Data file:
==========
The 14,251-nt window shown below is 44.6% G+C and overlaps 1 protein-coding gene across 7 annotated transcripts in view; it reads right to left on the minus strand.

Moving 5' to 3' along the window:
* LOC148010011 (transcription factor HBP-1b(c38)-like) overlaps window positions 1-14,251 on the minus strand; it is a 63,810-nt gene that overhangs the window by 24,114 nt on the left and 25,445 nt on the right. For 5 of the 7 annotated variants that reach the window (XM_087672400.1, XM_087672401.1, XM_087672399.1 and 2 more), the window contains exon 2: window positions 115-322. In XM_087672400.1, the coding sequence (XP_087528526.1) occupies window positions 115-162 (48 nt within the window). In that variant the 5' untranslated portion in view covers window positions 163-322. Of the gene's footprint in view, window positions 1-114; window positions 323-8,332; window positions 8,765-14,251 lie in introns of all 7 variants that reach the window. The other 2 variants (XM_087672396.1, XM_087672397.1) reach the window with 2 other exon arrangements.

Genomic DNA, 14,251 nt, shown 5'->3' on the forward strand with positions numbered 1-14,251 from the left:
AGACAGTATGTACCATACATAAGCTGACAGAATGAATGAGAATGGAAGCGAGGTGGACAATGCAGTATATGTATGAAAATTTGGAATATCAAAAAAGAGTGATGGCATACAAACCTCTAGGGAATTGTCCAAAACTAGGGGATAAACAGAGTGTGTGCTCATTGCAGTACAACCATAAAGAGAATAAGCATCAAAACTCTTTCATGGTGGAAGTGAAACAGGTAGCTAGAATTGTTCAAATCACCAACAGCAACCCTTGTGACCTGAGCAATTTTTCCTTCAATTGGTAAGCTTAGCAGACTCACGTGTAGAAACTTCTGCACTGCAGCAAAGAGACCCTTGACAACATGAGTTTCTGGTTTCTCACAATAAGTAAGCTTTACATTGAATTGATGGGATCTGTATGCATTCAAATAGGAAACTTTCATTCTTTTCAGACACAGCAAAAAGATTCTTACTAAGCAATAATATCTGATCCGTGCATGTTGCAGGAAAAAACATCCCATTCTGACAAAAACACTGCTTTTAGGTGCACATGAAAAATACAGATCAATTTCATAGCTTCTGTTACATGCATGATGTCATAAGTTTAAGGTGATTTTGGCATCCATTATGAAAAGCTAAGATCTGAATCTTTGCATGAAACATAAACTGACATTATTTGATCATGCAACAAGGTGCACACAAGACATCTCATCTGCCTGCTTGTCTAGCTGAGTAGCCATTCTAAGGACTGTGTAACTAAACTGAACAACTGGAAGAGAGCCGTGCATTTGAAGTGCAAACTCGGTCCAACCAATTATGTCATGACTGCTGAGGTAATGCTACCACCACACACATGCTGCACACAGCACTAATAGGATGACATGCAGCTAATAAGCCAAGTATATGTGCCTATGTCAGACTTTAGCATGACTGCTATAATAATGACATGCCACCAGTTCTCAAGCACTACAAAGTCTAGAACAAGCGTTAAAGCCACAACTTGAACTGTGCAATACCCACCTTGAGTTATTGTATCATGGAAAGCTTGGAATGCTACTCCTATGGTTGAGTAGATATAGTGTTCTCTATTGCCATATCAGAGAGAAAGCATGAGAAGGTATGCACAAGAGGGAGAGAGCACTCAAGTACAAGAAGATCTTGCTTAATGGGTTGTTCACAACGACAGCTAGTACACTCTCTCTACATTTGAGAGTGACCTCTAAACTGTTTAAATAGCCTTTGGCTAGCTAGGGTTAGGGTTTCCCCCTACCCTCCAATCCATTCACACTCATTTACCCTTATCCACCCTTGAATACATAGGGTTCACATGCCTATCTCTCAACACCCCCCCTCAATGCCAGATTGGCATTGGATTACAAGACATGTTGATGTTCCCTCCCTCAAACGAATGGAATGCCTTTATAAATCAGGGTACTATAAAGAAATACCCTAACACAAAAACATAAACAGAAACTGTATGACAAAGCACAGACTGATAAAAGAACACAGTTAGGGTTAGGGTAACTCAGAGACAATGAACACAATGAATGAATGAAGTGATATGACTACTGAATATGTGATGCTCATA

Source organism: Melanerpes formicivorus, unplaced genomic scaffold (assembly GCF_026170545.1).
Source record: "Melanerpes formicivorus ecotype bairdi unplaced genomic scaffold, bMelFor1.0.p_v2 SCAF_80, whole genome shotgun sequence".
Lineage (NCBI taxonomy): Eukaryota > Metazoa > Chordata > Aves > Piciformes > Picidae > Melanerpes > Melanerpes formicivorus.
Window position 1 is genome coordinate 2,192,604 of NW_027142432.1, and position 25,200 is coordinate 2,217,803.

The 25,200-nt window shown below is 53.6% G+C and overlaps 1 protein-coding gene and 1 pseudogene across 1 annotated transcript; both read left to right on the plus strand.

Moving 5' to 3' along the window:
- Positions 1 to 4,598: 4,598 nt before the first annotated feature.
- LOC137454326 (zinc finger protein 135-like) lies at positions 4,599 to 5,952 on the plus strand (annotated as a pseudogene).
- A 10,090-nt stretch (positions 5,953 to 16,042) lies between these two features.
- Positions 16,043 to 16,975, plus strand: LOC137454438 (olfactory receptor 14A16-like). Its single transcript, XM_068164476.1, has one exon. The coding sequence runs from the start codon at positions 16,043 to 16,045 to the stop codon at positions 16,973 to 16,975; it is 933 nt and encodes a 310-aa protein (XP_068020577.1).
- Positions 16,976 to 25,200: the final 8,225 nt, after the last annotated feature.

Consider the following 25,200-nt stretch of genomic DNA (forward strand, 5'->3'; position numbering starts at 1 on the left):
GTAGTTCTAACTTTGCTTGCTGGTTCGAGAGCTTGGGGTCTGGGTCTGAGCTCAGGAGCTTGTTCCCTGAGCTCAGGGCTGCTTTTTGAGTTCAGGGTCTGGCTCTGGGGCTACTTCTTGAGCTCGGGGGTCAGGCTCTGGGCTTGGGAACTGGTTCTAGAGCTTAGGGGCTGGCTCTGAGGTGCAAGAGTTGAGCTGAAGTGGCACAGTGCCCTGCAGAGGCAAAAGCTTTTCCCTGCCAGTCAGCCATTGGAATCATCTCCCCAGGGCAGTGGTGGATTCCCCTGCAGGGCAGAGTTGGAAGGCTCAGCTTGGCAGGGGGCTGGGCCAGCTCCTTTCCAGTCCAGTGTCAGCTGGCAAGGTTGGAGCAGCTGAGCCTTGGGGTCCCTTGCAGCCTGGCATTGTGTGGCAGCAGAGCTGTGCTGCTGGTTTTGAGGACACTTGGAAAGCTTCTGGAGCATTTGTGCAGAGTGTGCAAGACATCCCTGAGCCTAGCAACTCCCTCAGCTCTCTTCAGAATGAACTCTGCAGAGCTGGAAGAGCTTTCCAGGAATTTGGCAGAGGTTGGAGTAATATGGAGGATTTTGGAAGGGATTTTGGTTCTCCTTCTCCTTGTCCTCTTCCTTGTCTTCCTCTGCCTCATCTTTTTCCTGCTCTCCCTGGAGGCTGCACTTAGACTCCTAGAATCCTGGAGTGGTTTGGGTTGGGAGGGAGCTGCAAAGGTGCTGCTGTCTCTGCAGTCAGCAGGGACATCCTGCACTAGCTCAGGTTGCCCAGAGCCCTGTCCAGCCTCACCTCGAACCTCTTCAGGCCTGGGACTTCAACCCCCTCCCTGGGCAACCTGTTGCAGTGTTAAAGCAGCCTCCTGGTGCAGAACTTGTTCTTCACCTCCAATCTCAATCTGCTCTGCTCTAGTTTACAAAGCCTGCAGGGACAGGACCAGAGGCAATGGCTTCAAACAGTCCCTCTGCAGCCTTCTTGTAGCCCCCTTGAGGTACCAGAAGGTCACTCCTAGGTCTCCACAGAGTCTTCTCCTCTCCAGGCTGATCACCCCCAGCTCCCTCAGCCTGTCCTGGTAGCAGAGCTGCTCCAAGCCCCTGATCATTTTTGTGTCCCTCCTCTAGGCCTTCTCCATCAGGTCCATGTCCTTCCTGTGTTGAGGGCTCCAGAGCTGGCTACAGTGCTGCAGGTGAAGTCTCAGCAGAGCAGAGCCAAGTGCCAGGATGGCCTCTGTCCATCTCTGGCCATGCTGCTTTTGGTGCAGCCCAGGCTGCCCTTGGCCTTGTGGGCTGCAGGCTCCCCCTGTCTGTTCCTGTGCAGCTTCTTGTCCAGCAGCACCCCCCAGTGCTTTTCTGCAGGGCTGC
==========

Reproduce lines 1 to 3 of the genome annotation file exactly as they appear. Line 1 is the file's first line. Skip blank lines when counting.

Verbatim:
The 14,251-nt window shown below is 44.6% G+C and overlaps 1 protein-coding gene across 7 annotated transcripts in view; it reads right to left on the minus strand.

Moving 5' to 3' along the window:
* LOC148010011 (transcription factor HBP-1b(c38)-like) overlaps window positions 1-14,251 on the minus strand; it is a 63,810-nt gene that overhangs the window by 24,114 nt on the left and 25,445 nt on the right. For 5 of the 7 annotated variants that reach the window (XM_087672400.1, XM_087672401.1, XM_087672399.1 and 2 more), the window contains exon 2: window positions 115-322. In XM_087672400.1, the coding sequence (XP_087528526.1) occupies window positions 115-162 (48 nt within the window). In that variant the 5' untranslated portion in view covers window positions 163-322. Of the gene's footprint in view, window positions 1-114; window positions 323-8,332; window positions 8,765-14,251 lie in introns of all 7 variants that reach the window. The other 2 variants (XM_087672396.1, XM_087672397.1) reach the window with 2 other exon arrangements.